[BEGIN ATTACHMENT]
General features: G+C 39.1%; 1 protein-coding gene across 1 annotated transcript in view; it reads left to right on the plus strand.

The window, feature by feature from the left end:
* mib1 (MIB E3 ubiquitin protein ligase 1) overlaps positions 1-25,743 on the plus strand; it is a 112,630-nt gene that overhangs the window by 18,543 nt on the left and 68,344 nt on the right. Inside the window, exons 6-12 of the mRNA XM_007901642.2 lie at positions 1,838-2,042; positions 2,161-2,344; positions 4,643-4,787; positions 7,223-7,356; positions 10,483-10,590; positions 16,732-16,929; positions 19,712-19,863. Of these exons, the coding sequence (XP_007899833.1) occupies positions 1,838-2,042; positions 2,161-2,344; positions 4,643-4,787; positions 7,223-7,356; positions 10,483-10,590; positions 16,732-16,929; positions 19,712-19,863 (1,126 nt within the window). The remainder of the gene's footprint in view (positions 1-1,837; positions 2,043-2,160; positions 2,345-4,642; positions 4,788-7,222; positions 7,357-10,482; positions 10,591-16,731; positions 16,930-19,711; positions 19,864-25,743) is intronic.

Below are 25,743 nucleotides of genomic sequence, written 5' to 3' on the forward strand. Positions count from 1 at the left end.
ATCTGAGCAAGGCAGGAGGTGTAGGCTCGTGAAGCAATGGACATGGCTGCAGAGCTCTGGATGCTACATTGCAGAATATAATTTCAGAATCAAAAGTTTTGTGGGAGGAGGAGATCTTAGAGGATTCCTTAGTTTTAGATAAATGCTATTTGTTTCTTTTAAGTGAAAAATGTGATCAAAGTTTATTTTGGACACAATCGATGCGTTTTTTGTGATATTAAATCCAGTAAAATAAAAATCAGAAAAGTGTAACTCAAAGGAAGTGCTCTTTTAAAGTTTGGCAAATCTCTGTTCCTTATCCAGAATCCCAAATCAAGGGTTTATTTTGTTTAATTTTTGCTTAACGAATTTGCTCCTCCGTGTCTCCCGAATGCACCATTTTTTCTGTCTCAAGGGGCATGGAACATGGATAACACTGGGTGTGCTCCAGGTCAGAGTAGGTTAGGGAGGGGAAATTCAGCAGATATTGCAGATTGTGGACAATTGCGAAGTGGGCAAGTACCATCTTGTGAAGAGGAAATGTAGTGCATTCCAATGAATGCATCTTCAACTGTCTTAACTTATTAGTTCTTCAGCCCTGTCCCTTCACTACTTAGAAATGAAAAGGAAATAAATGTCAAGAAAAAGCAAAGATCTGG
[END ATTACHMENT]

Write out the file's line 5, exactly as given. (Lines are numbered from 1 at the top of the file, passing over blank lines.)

ATCTGAGCAAGGCAGGAGGTGTAGGCTCGTGAAGCAATGGACATGGCTGCAGAGCTCTGGATGCTACATTGCAGAATATAATTTCAGAATCAAAAGTTTTGTGGGAGGAGGAGATCTTAGAGGATTCCTTAGTTTTAGATAAATGCTATTTGTTTCTTTTAAGTGAAAAATGTGATCAAAGTTTATTTTGGACACAATCGATGCGTTTTTTGTGATATTAAATCCAGTAAAATAAAAATCAGAAAAGTGTAACTCAAAGGAAGTGCTCTTTTAAAGTTTGGCAAATCTCTGTTCCTTATCCAGAATCCCAAATCAAGGGTTTATTTTGTTTAATTTTTGCTTAACGAATTTGCTCCTCCGTGTCTCCCGAATGCACCATTTTTTCTGTCTCAAGGGGCATGGAACATGGATAACACTGGGTGTGCTCCAGGTCAGAGTAGGTTAGGGAGGGGAAATTCAGCAGATATTGCAGATTGTGGACAATTGCGAAGTGGGCAAGTACCATCTTGTGAAGAGGAAATGTAGTGCATTCCAATGAATGCATCTTCAACTGTCTTAACTTATTAGTTCTTCAGCCCTGTCCCTTCACTACTTAGAAATGAAAAGGAAATAAATGTCAAGAAAAAGCAAAGATCTGG